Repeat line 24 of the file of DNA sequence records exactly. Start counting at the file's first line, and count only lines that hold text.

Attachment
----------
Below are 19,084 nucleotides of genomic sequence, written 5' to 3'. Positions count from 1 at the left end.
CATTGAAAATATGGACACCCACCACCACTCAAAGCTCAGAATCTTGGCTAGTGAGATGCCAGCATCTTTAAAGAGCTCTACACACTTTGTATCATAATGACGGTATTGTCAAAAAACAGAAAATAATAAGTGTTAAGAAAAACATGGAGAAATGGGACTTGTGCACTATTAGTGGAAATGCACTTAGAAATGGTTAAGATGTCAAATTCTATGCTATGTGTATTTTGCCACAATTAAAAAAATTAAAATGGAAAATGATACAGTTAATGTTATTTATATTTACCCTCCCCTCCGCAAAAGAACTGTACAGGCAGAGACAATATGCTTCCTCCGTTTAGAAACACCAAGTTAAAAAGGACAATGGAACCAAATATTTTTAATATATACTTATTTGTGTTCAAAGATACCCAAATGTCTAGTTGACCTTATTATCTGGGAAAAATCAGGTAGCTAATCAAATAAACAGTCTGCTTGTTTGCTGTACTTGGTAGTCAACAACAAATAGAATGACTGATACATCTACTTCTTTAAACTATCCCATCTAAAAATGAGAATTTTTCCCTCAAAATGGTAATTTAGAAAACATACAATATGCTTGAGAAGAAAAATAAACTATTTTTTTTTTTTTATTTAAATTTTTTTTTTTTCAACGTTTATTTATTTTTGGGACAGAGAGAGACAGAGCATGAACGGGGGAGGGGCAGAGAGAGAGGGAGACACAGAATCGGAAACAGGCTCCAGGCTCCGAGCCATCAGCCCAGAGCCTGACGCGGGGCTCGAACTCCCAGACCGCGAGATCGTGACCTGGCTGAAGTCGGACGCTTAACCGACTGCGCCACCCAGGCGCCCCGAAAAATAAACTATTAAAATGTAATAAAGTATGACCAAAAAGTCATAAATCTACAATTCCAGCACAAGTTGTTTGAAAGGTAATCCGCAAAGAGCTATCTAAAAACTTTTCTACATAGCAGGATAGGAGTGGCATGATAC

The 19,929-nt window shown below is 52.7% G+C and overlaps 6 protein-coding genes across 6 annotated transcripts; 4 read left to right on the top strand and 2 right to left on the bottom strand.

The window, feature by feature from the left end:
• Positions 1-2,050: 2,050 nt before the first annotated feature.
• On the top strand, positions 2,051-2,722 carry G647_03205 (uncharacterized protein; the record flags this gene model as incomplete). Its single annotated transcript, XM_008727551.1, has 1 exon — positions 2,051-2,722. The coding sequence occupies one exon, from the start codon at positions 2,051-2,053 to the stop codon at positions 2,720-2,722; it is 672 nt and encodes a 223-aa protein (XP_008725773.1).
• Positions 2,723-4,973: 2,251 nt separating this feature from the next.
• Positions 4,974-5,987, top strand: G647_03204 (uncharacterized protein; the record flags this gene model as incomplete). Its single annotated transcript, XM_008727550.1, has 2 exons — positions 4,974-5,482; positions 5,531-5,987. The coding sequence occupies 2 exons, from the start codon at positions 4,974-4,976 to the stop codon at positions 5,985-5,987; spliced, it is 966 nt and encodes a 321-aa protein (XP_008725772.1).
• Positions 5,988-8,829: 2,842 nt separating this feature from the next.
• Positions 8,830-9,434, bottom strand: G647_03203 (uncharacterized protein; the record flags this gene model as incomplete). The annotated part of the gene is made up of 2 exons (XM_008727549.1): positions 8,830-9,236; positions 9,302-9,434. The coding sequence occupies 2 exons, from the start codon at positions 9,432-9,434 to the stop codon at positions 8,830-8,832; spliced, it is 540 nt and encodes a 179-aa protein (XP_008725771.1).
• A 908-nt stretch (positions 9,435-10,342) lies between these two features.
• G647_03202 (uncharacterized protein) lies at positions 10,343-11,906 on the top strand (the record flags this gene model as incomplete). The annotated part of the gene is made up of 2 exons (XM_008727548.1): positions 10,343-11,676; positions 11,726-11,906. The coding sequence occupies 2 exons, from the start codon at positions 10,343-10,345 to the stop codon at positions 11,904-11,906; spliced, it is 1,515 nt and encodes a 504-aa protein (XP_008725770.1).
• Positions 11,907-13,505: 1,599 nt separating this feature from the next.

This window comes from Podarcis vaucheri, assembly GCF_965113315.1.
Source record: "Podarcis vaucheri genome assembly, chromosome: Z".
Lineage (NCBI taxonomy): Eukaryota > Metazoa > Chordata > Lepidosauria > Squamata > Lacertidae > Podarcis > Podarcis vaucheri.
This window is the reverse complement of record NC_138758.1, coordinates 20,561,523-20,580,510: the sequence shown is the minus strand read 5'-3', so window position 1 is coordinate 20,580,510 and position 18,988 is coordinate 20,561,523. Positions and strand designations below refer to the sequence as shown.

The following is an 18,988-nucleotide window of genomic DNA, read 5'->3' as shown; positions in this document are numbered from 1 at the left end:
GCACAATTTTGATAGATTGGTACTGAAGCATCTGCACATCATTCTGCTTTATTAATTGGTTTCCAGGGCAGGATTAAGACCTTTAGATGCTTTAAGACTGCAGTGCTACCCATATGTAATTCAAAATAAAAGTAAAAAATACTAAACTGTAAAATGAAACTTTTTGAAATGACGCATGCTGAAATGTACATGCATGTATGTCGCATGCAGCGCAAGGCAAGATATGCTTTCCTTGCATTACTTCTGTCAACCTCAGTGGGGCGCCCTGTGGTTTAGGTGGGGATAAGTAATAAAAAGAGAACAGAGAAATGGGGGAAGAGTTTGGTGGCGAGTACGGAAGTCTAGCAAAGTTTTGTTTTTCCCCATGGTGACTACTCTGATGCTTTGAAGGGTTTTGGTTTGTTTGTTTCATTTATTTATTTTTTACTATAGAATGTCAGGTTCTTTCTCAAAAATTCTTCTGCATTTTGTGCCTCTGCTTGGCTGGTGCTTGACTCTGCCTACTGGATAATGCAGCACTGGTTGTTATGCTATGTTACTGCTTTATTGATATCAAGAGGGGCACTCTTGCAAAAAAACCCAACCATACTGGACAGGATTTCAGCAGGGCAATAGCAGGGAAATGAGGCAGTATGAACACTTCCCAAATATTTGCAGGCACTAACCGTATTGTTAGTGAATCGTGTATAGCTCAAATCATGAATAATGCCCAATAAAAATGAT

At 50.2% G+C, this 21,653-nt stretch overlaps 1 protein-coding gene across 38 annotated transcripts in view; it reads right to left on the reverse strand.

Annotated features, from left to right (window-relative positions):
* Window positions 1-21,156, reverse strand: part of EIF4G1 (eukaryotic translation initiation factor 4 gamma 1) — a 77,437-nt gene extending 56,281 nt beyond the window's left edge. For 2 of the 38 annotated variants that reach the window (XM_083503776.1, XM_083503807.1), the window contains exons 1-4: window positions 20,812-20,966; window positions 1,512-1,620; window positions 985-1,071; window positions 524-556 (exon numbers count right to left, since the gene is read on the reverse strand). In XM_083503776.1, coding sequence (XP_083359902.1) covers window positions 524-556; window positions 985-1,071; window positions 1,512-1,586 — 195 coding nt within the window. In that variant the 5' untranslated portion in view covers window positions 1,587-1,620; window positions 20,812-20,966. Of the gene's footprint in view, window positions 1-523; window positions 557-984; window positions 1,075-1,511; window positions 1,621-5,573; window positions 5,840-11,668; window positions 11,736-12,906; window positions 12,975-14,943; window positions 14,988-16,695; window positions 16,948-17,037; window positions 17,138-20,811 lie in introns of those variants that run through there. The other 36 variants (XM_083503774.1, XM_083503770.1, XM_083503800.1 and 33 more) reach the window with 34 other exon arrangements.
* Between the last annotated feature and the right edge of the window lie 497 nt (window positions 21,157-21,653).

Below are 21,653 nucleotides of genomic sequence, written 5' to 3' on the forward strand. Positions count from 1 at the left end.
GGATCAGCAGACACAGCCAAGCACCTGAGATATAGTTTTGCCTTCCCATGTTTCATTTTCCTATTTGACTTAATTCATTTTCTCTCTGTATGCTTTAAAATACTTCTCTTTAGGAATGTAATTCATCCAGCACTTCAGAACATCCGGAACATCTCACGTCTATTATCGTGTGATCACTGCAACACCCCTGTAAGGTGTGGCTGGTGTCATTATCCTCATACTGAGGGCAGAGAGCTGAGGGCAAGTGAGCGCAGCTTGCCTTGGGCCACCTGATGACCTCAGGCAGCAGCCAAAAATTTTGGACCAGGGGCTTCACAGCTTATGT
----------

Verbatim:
Below are 21,653 nucleotides of genomic sequence, written 5' to 3' on the forward strand. Positions count from 1 at the left end.